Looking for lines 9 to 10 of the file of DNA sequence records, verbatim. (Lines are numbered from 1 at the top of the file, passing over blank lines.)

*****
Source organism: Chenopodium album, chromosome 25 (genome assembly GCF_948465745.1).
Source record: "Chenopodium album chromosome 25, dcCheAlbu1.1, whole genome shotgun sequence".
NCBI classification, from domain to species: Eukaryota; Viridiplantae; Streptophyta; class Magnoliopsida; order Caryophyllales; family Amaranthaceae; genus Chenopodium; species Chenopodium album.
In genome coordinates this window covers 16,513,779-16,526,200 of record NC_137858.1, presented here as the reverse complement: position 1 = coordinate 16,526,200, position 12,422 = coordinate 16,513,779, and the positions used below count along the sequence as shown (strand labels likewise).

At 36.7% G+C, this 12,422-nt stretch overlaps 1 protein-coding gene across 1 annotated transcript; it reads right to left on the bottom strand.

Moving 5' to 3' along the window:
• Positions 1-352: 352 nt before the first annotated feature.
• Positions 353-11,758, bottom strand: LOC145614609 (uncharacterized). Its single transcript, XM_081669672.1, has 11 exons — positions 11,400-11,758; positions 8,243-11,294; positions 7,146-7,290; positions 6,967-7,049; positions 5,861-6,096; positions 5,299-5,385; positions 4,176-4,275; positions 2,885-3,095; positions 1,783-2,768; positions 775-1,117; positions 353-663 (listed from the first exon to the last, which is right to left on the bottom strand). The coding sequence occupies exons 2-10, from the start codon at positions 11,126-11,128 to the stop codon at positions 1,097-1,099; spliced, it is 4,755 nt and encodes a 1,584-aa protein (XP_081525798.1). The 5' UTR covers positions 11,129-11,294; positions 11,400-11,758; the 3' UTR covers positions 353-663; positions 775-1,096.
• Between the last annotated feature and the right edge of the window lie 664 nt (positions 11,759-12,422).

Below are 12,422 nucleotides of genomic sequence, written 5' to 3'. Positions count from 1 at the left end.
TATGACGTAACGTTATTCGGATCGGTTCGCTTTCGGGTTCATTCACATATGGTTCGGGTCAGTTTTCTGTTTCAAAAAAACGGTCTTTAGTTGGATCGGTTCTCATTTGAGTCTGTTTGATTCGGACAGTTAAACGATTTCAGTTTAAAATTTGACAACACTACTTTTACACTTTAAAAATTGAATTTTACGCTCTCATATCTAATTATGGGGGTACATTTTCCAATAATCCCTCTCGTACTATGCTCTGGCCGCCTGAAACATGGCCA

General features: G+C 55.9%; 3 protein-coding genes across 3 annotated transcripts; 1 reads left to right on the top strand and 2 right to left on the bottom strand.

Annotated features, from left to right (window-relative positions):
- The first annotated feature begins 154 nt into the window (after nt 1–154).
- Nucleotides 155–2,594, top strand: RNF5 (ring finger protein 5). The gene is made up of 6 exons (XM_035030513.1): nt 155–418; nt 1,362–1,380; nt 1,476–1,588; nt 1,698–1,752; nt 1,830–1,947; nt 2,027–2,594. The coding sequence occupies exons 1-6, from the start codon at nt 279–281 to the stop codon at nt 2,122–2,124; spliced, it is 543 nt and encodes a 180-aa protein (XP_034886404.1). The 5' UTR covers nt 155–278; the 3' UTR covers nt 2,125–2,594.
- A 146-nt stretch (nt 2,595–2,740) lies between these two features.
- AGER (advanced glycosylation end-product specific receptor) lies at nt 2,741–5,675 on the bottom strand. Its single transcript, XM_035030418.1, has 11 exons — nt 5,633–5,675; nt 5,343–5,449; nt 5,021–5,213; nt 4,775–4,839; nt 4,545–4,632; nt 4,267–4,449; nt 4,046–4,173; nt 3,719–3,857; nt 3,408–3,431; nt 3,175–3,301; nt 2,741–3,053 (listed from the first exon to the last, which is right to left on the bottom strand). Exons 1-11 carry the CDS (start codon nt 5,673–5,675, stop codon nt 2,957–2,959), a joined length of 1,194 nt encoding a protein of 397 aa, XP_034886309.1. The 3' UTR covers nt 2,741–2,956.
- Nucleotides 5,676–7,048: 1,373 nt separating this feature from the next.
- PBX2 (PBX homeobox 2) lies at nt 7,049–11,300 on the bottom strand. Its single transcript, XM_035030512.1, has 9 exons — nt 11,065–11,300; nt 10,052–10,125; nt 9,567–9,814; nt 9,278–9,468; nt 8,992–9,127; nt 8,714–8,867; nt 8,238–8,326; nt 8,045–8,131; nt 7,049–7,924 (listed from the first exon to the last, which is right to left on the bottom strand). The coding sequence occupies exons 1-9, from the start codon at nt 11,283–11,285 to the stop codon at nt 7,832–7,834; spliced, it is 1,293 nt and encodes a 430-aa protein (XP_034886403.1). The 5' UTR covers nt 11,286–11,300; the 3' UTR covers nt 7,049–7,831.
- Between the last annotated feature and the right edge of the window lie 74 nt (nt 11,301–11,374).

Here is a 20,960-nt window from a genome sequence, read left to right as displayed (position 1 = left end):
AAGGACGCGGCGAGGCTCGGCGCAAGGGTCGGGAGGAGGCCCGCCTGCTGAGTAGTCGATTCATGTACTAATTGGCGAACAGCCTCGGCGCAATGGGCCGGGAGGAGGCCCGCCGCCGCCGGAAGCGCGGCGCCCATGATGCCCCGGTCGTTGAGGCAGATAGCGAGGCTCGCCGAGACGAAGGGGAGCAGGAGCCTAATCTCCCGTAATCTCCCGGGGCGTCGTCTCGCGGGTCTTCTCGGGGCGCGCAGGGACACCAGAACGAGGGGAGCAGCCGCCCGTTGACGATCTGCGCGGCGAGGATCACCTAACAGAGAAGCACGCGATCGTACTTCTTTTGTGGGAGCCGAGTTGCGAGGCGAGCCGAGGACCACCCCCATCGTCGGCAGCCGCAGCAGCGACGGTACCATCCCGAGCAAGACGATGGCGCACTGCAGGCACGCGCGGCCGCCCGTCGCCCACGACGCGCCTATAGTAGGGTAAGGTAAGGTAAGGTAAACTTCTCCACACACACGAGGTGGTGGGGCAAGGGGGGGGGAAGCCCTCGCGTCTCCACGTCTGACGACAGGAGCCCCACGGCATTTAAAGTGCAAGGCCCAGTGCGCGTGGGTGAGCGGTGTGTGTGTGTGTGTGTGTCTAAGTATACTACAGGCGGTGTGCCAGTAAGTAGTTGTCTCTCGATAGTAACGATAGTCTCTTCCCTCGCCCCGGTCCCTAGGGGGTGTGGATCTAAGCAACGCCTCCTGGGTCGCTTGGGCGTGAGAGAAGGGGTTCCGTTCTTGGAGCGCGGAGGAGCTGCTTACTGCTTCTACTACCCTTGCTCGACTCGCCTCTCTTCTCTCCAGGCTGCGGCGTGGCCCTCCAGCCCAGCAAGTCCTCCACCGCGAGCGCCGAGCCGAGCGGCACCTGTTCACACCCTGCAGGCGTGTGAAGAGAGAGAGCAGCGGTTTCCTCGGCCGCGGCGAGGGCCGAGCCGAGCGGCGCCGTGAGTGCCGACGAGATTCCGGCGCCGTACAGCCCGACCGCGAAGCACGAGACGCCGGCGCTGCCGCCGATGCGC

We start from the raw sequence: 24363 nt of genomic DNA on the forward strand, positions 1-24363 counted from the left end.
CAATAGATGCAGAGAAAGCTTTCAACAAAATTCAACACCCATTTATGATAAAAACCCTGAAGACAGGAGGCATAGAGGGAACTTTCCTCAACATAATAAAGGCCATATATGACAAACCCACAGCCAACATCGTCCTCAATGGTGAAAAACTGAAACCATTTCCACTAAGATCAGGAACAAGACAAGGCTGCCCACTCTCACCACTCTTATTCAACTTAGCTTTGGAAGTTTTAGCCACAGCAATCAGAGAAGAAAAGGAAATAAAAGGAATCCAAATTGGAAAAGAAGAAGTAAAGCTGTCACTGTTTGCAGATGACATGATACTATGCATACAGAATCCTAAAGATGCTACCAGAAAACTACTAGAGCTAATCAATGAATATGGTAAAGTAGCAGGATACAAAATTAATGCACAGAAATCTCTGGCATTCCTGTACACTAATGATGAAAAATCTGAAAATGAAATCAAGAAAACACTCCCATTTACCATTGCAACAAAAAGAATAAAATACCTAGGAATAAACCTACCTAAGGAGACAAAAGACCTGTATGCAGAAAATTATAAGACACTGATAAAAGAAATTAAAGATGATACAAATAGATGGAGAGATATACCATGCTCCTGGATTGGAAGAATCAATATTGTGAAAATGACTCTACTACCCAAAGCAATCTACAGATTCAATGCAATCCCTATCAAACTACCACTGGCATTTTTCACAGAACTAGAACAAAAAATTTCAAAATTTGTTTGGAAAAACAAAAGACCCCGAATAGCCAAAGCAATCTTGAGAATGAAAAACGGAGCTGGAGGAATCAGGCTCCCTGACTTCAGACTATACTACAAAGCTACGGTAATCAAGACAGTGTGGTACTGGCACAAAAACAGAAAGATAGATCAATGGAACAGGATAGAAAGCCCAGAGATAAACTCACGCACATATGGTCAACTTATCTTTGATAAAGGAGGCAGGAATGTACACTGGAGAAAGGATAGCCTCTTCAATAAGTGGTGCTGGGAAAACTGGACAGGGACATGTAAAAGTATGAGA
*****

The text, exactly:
• Between the last annotated feature and the right edge of the window lie 664 nt (positions 11,759-12,422).

Below are 12,422 nucleotides of genomic sequence, written 5' to 3'. Positions count from 1 at the left end.